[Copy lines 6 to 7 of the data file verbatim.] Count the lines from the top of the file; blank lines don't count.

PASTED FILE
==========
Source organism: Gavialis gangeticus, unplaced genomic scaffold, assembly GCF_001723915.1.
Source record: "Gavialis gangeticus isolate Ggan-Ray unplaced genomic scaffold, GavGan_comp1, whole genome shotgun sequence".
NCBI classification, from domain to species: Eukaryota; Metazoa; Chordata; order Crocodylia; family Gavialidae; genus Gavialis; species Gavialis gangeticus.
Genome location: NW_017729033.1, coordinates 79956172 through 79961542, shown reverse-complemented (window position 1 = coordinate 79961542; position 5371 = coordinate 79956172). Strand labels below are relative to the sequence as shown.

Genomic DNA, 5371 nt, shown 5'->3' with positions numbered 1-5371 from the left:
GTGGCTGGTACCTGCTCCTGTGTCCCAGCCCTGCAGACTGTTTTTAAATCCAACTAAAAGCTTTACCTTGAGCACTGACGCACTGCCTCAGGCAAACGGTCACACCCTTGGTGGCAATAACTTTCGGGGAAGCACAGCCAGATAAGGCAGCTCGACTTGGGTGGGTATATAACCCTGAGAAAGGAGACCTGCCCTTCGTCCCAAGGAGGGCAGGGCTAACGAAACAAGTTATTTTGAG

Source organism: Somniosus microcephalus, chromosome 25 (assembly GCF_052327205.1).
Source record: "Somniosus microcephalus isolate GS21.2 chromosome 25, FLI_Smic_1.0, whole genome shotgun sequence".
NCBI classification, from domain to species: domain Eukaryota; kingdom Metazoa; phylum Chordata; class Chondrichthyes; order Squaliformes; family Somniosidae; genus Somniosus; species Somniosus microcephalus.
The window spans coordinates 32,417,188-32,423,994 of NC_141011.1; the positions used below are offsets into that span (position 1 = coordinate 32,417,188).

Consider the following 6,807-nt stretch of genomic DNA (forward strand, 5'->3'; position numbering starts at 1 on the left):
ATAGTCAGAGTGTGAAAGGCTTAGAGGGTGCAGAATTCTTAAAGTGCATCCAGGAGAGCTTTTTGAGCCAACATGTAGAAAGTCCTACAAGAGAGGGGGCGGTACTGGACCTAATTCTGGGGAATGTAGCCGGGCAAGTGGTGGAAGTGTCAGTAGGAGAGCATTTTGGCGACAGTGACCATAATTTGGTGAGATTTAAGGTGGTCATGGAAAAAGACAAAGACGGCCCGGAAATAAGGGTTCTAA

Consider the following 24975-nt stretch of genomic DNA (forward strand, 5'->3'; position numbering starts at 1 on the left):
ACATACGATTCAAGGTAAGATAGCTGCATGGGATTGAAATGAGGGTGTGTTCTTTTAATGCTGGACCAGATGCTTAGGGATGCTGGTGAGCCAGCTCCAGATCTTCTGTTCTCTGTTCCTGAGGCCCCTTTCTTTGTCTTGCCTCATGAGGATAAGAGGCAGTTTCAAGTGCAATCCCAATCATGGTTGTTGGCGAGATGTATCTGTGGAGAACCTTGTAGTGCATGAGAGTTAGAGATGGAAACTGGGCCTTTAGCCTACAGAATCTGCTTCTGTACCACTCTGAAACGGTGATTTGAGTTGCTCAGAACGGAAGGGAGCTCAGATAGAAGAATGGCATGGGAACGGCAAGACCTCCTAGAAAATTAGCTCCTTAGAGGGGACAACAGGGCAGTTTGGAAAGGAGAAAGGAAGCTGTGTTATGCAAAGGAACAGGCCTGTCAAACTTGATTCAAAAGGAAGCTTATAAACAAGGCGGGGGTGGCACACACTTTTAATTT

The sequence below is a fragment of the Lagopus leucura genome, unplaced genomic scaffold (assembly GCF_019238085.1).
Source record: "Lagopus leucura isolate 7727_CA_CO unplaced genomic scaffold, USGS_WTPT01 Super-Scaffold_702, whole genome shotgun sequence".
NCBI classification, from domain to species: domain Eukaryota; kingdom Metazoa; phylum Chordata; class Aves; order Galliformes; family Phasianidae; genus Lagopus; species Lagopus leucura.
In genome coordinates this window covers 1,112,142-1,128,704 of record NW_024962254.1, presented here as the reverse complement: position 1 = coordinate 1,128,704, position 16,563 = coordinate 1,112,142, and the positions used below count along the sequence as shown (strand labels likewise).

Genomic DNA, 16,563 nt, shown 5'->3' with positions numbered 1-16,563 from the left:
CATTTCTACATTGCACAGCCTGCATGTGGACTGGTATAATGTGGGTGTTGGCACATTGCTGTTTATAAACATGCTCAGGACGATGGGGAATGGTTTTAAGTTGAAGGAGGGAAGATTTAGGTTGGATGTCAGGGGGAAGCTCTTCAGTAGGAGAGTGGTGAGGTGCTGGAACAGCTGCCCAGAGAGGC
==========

GTGGCTGGTACCTGCTCCTGTGTCCCAGCCCTGCAGACTGTTTTTAAATCCAACTAAAAGCTTTACCTTGAGCACTGACGCACTGCCTCAGGCAAACGGTCACACCCTTGGTGGCAATAACTTTCGGGGAAGCACAGCCAGATAAGGCAGCTCGACTTGGGTGGGTATATAACCCTGAGAAAGGAGACCTGCCCTTCGTCCCAAGGAGGGCAGGGCTAACGAAACAAGTTATTTTGAG

Source organism: Somniosus microcephalus, chromosome 25 (assembly GCF_052327205.1).